What does forgiveness look like for a mother who has pulled her child – piece by bloodied piece – from the ruins of her smoldering home? What does forgiveness look like for those who struggled to identify the tortured corpse of a loved one? For those who will now live a life of poverty and exile, severed from their homeland, their memories, and their dreams? Will forgetting come easily? Or will they be consumed by grief, rage and a desire for revenge?

Dreams are haunted by friends and heroes that are no longer here. What were their thoughts in their dying moments? Did they regret daring to dream that the impossible was possible? Did they cry out for their mothers as their bodies were racked by pain and cast aside? How did they feel as they were being brutalized – transformed from a human being – with all their hopes and fears – into just another statistic? Is it possible to forgive, to forget?

There is one thing that unites all Syrians, regardless of their political views: a feeling of immense pain and loss. And no doubt some element of forgiveness will be necessary to heal the wounds of a fractured nation. But it is hard to see how the country can move forward when the man and the regime responsible for this horror remain in place. The political leaders who presided over and directed this descent into barbarity must be held accountable for their crimes. As the slogan has it, ‘no justice, no peace’.

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6 thoughts on “The act of forgiving (and forgetting)

  1. Here is an eloquent and moving testimony to the Syrian victims of the monster Assad. We have have followed your informative analysis throughout the painful years of the revolution. You have shone a flickering flame through the darkness. We have glimpsed despair, victory, immense courage, sacrifice, hope, grief and pain. From these salt tears grows strength. Thank you, Leila. It is a privilege to know you.
    Laraine

  2. Really beautiful meditation, Leila, thank you for sharing. Another definition of forgiveness that I like is this: “Forgiveness means giving up all hope for a better past.” I like that it conveys acceptance without forgetting or disrespecting what happened.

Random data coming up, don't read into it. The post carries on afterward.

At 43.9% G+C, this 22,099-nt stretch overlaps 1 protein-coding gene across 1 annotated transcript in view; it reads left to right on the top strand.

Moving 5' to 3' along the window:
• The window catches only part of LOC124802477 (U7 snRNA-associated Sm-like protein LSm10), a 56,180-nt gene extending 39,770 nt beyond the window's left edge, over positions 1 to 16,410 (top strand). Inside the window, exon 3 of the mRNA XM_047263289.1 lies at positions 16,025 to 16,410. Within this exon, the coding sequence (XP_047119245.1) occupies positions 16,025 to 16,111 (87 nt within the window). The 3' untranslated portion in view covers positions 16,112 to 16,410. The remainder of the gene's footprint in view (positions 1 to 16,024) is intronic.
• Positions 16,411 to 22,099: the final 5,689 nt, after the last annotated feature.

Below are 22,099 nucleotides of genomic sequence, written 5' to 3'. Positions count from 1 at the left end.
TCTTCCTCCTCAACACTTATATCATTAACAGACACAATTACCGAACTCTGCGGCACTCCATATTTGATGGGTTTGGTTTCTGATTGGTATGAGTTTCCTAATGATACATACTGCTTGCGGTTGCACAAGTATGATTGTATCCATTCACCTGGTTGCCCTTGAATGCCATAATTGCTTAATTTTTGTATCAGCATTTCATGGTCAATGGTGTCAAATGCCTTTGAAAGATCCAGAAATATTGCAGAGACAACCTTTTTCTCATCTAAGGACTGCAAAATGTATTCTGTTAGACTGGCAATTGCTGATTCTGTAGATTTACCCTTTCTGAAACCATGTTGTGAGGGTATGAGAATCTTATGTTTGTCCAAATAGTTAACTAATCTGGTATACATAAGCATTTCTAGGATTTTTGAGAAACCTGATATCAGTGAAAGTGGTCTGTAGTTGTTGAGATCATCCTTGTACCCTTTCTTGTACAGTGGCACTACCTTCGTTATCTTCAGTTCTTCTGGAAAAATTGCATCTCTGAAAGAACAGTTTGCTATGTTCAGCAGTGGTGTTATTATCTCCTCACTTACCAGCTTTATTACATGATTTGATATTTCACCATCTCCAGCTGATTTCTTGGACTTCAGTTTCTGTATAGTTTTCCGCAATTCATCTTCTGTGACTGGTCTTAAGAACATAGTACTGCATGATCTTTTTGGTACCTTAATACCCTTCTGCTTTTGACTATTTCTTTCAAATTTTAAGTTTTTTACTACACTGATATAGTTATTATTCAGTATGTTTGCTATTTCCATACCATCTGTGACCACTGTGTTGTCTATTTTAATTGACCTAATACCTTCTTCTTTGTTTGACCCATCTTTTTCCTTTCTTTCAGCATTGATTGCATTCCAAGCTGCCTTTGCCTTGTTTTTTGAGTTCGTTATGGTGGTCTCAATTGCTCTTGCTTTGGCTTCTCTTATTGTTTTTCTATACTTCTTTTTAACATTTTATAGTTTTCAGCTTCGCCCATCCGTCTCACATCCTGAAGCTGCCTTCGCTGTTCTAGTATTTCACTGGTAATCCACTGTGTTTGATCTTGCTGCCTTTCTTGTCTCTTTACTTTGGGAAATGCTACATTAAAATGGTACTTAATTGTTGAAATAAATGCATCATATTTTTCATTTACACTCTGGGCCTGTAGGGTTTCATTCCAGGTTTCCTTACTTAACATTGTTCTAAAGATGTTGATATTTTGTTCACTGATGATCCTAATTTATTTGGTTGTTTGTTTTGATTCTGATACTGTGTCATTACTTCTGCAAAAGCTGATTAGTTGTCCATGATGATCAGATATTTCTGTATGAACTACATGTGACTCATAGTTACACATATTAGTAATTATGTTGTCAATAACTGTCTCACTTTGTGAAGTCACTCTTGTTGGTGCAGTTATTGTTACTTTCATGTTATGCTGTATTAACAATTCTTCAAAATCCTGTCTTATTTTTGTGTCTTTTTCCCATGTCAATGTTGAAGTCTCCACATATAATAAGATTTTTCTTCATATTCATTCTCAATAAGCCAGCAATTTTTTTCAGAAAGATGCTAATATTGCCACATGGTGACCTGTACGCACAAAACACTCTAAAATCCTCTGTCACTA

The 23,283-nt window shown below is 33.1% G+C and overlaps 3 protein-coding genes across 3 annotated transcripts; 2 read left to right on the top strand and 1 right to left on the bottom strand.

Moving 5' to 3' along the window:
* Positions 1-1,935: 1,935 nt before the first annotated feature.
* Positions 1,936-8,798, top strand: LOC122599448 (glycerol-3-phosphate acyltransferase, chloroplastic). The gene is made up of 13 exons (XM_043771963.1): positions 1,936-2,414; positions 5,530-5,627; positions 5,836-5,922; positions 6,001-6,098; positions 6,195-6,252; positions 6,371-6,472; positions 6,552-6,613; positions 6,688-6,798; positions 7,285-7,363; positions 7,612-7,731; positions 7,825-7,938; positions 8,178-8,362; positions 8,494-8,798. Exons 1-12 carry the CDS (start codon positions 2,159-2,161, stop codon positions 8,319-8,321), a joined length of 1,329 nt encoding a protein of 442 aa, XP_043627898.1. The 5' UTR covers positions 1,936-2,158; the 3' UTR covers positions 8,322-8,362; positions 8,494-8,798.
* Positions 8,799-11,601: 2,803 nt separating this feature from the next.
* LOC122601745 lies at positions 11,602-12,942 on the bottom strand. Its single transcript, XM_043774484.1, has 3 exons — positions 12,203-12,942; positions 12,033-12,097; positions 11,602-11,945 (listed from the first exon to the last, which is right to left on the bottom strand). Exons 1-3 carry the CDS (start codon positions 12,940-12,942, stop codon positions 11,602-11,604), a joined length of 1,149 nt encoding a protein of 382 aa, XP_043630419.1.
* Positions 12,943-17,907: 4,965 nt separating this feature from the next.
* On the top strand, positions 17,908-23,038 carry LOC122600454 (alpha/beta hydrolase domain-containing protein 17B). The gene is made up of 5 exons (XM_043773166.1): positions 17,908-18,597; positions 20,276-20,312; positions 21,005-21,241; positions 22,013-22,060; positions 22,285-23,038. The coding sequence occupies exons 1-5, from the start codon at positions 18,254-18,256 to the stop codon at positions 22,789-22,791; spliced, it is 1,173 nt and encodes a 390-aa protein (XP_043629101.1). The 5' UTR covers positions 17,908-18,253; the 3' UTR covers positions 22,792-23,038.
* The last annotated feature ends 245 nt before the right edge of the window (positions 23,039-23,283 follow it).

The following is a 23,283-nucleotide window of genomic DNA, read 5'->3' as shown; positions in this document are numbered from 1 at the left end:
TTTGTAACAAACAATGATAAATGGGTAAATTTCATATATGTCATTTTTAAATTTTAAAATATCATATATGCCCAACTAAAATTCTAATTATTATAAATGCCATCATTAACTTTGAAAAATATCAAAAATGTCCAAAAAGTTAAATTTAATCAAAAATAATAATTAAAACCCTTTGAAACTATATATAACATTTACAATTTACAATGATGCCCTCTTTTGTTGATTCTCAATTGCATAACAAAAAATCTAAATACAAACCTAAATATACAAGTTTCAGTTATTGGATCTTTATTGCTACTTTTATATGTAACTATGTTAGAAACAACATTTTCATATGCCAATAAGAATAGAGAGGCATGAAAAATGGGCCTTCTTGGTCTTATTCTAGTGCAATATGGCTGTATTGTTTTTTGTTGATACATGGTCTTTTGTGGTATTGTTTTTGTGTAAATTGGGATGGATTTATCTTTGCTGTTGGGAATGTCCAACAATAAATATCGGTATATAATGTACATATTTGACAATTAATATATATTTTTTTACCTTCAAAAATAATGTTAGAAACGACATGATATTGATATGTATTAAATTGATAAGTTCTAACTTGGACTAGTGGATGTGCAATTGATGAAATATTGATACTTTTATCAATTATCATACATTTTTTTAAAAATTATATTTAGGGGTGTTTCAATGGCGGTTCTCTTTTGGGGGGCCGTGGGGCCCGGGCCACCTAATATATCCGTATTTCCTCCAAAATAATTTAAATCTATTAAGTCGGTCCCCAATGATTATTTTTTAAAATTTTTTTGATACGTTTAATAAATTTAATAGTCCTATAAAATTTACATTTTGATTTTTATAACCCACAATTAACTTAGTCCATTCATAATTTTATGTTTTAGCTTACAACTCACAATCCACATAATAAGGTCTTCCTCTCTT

3. Pingback: El acto de perdonar (y olvidar) – Flores en Daraya

  4. Thank you,often Assad pere is forgotten. As someone who never thought justice was incompatible with reality I salute you,

  5. The legacy of the revolution will lay in the future revolutions it will inspire when revolt seems impossible, and solidarity seems nonexistent. It is hard, to look back 6 years ago, and think how practically nothing has changed for the better, and everything has changed for the worse. Sometimes I will just look at the moon, and it burns me to remember looking at that same moon with such indescribable hope from the veranda in 2011, in a home that no longer exists. A land is characterized by the people within it. Syria may become Suriya al-Assad, or whatever the world will want it to be, but Syrians will show that there is life after death, and resistance after defeat. It is hard not to feel this anger and helplessness everyday, at what has happened, to all of us. It is vital to accept the past, but never the present. I do not think I can ever forgive, and definitely I will never forget. I do not think forgiveness is necessarily our responsibility. But in any way, Syrians still exist, and we will continue to remember, and carry on the legacy of that Syria. If a revolution is not built on love, love for one’s homeland and love for one’s countrymen, it is a revolution doomed from the start.

    “إننا محكومون بالأمل، وما يحدث اليوم لا يمكن أن يكون نهاية التاريخ.”